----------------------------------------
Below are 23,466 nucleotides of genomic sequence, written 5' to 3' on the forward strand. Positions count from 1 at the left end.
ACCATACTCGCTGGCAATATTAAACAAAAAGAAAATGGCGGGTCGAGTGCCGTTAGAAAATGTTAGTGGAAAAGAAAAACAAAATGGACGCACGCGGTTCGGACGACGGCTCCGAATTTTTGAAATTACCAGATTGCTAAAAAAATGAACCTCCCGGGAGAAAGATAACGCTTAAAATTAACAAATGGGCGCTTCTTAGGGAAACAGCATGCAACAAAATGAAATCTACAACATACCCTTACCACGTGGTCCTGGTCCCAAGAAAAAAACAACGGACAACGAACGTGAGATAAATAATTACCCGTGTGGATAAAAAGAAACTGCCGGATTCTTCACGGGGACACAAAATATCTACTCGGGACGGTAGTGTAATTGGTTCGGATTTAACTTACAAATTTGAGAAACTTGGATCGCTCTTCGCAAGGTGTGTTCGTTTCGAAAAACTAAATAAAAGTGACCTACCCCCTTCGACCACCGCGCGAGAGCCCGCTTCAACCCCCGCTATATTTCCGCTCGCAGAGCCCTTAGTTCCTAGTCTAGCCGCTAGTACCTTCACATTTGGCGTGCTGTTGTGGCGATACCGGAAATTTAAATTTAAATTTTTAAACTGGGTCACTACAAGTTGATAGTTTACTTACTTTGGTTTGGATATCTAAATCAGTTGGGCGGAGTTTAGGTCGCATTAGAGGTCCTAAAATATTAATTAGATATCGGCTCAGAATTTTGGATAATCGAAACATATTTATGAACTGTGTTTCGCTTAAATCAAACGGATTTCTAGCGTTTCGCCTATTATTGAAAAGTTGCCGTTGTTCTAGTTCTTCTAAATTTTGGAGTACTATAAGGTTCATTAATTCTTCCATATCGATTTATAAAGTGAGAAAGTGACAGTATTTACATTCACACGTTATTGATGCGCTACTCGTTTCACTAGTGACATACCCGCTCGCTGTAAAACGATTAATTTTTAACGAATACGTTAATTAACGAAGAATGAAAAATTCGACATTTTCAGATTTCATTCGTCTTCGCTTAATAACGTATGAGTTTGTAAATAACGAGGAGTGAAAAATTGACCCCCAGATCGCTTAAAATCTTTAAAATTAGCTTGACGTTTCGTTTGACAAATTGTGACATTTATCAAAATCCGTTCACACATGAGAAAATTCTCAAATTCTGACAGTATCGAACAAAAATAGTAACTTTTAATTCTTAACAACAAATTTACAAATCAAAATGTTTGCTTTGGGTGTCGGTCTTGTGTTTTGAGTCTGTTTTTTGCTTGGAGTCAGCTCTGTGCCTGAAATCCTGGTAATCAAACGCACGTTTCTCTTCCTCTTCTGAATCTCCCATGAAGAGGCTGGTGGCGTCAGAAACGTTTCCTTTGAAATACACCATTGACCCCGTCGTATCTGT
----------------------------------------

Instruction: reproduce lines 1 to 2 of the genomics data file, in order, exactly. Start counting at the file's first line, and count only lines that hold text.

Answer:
Below are 23,466 nucleotides of genomic sequence, written 5' to 3' on the forward strand. Positions count from 1 at the left end.
ACCATACTCGCTGGCAATATTAAACAAAAAGAAAATGGCGGGTCGAGTGCCGTTAGAAAATGTTAGTGGAAAAGAAAAACAAAATGGACGCACGCGGTTCGGACGACGGCTCCGAATTTTTGAAATTACCAGATTGCTAAAAAAATGAACCTCCCGGGAGAAAGATAACGCTTAAAATTAACAAATGGGCGCTTCTTAGGGAAACAGCATGCAACAAAATGAAATCTACAACATACCCTTACCACGTGGTCCTGGTCCCAAGAAAAAAACAACGGACAACGAACGTGAGATAAATAATTACCCGTGTGGATAAAAAGAAACTGCCGGATTCTTCACGGGGACACAAAATATCTACTCGGGACGGTAGTGTAATTGGTTCGGATTTAACTTACAAATTTGAGAAACTTGGATCGCTCTTCGCAAGGTGTGTTCGTTTCGAAAAACTAAATAAAAGTGACCTACCCCCTTCGACCACCGCGCGAGAGCCCGCTTCAACCCCCGCTATATTTCCGCTCGCAGAGCCCTTAGTTCCTAGTCTAGCCGCTAGTACCTTCACATTTGGCGTGCTGTTGTGGCGATACCGGAAATTTAAATTTAAATTTTTAAACTGGGTCACTACAAGTTGATAGTTTACTTACTTTGGTTTGGATATCTAAATCAGTTGGGCGGAGTTTAGGTCGCATTAGAGGTCCTAAAATATTAATTAGATATCGGCTCAGAATTTTGGATAATCGAAACATATTTATGAACTGTGTTTCGCTTAAATCAAACGGATTTCTAGCGTTTCGCCTATTATTGAAAAGTTGCCGTTGTTCTAGTTCTTCTAAATTTTGGAGTACTATAAGGTTCATTAATTCTTCCATATCGATTTATAAAGTGAGAAAGTGACAGTATTTACATTCACACGTTATTGATGCGCTACTCGTTTCACTAGTGACATACCCGCTCGCTGTAAAACGATTAATTTTTAACGAATACGTTAATTAACGAAGAATGAAAAATTCGACATTTTCAGATTTCATTCGTCTTCGCTTAATAACGTATGAGTTTGTAAATAACGAGGAGTGAAAAATTGACCCCCAGATCGCTTAAAATCTTTAAAATTAGCTTGACGTTTCGTTTGACAAATTGTGACATTTATCAAAATCCGTTCACACATGAGAAAATTCTCAAATTCTGACAGTATCGAACAAAAATAGTAACTTTTAATTCTTAACAACAAATTTACAAATCAAAATGTTTGCTTTGGGTGTCGGTCTTGTGTTTTGAGTCTGTTTTTTGCTTGGAGTCAGCTCTGTGCCTGAAATCCTGGTAATCAAACGCACGTTTCTCTTCCTCTTCTGAATCTCCCATGAAGAGGCTGGTGGCGTCAGAAACGTTTCCTTTGAAATACACCATTGACCCCGTCGTATCTGT